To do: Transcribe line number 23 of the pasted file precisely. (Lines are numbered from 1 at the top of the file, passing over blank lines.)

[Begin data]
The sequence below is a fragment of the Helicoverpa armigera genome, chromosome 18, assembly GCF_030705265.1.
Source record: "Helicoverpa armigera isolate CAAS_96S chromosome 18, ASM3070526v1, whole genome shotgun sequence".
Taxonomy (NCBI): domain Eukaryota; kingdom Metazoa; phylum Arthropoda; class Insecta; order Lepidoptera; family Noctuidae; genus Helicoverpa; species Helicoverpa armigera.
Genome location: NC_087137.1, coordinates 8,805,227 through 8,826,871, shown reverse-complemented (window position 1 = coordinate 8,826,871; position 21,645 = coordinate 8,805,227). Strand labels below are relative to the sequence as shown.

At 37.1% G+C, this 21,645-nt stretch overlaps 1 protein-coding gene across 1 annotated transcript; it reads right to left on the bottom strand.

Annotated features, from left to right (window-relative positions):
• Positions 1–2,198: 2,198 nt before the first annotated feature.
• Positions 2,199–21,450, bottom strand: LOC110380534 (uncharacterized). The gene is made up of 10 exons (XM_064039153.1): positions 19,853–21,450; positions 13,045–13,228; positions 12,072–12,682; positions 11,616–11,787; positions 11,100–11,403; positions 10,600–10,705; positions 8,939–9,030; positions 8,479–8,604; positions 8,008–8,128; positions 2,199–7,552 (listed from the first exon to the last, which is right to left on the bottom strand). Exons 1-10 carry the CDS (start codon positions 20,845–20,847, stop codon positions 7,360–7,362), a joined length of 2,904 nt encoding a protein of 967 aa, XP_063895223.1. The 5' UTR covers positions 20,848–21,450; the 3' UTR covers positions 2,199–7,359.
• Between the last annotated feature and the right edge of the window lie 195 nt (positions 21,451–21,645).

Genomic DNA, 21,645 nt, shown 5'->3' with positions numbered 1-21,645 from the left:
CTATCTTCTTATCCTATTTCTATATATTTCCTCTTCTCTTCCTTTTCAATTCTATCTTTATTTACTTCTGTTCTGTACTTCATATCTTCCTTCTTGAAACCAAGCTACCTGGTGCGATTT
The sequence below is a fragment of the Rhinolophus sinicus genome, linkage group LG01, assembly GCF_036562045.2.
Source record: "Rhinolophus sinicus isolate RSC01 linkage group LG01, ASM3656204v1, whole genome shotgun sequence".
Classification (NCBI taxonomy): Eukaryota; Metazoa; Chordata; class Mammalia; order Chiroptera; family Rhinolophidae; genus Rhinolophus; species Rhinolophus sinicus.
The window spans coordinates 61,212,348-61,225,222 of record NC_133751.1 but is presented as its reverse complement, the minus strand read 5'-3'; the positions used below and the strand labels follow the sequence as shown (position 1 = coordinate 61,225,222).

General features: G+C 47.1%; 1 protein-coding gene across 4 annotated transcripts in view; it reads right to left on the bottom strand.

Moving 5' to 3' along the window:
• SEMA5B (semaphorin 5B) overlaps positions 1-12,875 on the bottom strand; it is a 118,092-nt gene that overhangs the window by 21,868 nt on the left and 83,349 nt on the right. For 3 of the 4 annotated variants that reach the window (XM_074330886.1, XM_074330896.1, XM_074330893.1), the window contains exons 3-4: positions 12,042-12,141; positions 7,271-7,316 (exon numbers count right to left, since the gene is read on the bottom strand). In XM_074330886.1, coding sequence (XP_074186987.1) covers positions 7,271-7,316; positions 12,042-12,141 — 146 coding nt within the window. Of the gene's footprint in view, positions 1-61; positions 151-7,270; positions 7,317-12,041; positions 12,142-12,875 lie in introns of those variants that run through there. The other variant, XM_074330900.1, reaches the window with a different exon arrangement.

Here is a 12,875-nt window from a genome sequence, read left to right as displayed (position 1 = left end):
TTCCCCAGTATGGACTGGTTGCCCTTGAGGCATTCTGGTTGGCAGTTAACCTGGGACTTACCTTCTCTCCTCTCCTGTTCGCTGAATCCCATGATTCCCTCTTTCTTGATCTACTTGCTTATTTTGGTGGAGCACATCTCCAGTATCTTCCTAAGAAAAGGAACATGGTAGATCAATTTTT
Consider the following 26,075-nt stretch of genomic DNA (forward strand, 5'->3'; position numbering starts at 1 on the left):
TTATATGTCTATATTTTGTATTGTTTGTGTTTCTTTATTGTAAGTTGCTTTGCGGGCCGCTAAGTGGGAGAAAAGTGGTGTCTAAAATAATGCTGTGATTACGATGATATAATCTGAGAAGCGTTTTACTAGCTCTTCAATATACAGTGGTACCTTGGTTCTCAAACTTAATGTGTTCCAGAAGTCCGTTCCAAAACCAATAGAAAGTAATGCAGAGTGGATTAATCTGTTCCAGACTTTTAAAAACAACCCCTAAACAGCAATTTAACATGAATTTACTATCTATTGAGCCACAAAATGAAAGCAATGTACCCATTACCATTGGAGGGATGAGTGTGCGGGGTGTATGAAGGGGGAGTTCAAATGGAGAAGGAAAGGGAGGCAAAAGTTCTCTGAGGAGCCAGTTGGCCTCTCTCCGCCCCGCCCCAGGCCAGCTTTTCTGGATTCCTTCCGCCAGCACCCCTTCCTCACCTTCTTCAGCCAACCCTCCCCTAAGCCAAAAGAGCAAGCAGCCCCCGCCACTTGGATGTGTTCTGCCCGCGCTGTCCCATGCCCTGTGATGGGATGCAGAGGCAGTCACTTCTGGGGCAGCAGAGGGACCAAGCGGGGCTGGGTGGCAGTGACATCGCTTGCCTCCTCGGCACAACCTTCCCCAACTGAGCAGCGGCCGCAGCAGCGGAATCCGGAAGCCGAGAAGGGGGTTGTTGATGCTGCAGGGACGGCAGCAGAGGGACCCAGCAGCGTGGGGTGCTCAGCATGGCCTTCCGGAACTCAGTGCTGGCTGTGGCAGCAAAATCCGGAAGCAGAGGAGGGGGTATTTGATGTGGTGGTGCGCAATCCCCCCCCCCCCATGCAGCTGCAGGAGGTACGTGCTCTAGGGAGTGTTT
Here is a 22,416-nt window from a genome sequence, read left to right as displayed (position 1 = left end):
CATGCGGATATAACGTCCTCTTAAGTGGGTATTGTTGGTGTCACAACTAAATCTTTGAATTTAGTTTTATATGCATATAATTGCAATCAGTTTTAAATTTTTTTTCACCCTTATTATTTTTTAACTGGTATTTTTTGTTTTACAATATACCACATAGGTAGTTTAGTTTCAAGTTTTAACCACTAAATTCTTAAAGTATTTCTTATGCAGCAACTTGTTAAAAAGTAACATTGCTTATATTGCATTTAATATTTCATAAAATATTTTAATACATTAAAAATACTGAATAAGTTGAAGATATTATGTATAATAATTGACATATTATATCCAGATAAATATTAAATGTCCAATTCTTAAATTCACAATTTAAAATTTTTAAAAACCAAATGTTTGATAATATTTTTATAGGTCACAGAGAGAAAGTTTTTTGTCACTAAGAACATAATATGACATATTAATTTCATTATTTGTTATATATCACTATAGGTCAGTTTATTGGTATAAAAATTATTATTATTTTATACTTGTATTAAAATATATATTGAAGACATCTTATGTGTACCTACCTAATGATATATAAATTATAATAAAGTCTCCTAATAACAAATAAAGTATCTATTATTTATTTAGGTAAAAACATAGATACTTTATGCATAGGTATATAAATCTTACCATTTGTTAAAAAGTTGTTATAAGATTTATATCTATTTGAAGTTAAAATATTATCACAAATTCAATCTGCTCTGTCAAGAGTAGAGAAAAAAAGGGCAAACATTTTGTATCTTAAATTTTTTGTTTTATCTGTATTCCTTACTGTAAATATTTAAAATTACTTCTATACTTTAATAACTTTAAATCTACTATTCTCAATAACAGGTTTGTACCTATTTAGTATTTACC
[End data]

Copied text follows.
Here is a 22,416-nt window from a genome sequence, read left to right as displayed (position 1 = left end):